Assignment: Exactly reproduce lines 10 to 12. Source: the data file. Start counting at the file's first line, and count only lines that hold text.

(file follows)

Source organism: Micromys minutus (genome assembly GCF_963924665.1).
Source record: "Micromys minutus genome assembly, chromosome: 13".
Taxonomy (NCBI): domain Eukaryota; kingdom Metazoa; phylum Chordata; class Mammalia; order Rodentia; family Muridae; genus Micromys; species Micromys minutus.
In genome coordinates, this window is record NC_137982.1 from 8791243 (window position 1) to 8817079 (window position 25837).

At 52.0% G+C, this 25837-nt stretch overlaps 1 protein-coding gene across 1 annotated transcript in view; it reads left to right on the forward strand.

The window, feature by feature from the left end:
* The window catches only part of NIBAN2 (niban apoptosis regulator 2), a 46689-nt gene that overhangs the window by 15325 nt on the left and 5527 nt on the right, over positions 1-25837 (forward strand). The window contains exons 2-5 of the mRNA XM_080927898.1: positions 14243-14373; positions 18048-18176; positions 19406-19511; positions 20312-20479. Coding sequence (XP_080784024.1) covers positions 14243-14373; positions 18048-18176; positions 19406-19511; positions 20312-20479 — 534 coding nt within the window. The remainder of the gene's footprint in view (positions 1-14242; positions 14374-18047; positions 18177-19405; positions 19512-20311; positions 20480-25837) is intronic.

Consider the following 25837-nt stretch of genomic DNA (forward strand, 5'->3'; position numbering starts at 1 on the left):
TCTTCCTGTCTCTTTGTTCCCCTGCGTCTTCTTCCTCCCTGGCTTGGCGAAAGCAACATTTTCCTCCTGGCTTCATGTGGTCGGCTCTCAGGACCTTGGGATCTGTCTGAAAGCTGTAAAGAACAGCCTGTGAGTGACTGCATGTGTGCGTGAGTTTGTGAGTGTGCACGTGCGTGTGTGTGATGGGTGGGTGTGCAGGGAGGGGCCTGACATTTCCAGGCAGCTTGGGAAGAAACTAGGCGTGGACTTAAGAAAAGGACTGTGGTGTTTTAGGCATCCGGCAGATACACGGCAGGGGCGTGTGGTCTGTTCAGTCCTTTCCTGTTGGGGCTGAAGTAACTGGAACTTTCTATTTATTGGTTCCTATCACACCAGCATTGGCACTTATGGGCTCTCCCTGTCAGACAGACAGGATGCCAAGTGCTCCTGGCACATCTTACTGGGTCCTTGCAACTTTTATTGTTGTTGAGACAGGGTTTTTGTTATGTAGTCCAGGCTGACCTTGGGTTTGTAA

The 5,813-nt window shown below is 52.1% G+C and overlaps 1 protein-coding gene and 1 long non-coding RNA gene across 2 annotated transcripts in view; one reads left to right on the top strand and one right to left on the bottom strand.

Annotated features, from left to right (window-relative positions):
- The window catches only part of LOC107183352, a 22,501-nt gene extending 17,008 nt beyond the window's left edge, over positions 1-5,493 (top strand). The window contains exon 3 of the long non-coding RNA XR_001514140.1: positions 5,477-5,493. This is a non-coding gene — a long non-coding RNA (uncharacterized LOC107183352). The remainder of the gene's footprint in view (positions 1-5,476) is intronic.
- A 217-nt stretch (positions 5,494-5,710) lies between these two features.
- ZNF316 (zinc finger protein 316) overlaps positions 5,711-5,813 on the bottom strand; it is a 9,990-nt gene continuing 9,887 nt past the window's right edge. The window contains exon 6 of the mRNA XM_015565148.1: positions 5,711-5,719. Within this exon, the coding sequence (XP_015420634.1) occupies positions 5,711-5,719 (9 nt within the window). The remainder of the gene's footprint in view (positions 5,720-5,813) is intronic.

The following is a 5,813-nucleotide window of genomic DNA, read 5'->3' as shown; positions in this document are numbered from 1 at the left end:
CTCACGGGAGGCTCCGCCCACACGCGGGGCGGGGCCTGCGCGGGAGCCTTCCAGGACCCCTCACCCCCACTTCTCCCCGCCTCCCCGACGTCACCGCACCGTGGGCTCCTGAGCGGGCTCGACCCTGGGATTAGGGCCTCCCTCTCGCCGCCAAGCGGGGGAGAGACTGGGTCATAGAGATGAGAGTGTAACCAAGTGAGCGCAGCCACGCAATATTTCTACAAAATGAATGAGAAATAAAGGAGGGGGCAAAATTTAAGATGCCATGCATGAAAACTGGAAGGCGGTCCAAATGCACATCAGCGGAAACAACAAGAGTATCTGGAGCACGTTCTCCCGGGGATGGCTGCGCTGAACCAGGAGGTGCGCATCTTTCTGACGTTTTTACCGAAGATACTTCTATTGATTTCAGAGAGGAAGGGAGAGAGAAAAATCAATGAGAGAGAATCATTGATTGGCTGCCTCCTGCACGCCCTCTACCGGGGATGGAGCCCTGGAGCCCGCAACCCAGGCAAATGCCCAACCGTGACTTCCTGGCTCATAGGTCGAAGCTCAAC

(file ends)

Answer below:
The 5,813-nt window shown below is 52.1% G+C and overlaps 1 protein-coding gene and 1 long non-coding RNA gene across 2 annotated transcripts in view; one reads left to right on the top strand and one right to left on the bottom strand.

Annotated features, from left to right (window-relative positions):
- The window catches only part of LOC107183352, a 22,501-nt gene extending 17,008 nt beyond the window's left edge, over positions 1-5,493 (top strand). The window contains exon 3 of the long non-coding RNA XR_001514140.1: positions 5,477-5,493. This is a non-coding gene — a long non-coding RNA (uncharacterized LOC107183352). The remainder of the gene's footprint in view (positions 1-5,476) is intronic.